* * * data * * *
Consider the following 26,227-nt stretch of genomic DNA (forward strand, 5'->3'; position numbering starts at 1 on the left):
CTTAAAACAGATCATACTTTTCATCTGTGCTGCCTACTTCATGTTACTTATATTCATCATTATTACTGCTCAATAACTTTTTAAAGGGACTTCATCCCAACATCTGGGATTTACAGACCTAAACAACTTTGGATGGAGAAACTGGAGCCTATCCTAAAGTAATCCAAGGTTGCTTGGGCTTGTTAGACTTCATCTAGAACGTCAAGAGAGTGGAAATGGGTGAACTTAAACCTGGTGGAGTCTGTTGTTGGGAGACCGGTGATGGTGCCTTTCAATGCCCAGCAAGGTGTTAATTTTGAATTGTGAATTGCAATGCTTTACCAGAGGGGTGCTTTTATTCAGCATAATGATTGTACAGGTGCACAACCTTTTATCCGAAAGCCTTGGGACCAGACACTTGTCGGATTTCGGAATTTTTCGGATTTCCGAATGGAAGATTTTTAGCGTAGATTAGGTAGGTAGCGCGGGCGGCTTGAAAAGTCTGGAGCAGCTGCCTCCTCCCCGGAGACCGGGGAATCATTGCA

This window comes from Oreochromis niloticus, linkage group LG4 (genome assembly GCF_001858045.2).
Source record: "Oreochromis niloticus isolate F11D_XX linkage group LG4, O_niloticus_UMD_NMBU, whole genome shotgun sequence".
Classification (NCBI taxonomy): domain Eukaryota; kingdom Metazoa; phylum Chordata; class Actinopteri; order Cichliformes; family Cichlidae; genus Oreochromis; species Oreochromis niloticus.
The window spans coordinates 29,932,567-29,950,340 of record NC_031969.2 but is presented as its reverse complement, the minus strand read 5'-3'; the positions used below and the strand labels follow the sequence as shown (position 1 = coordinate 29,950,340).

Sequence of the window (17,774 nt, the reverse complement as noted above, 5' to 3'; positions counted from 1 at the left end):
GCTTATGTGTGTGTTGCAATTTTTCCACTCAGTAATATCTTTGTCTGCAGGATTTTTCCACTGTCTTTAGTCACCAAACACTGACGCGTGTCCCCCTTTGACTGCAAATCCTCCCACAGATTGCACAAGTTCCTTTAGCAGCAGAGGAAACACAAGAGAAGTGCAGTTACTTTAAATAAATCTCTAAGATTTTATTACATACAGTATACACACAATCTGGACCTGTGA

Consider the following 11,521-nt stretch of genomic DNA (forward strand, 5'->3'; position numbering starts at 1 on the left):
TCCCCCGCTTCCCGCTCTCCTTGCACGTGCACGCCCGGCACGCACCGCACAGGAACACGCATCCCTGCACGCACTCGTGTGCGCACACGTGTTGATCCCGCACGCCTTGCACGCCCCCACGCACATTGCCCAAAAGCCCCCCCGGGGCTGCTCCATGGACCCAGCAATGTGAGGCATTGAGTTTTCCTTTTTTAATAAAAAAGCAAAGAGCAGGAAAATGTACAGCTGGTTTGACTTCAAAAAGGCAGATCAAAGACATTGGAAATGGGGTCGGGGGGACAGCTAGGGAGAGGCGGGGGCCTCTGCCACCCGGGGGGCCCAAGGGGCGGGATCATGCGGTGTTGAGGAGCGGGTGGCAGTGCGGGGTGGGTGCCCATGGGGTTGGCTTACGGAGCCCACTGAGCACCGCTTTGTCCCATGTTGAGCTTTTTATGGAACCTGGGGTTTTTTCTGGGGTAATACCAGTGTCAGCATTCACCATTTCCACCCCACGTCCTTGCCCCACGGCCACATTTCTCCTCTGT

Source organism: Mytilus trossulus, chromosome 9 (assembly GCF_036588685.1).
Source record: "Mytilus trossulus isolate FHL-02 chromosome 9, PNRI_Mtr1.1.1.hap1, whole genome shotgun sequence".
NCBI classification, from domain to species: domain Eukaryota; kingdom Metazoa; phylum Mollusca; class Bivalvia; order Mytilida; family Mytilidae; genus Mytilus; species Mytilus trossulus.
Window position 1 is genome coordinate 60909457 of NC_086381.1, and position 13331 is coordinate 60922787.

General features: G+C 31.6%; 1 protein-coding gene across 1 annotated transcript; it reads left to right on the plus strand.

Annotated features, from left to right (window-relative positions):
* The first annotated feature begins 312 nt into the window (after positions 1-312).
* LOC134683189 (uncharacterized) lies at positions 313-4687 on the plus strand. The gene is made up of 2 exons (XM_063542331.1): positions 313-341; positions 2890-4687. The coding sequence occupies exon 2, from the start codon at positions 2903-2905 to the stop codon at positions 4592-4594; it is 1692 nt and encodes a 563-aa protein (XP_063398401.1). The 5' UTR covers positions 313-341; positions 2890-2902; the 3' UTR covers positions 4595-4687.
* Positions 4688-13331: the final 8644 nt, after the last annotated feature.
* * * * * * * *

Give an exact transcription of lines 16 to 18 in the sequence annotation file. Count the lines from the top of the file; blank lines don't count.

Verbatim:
Annotated features, from left to right (window-relative positions):
* The first annotated feature begins 312 nt into the window (after positions 1-312).
* LOC134683189 (uncharacterized) lies at positions 313-4687 on the plus strand. The gene is made up of 2 exons (XM_063542331.1): positions 313-341; positions 2890-4687. The coding sequence occupies exon 2, from the start codon at positions 2903-2905 to the stop codon at positions 4592-4594; it is 1692 nt and encodes a 563-aa protein (XP_063398401.1). The 5' UTR covers positions 313-341; positions 2890-2902; the 3' UTR covers positions 4595-4687.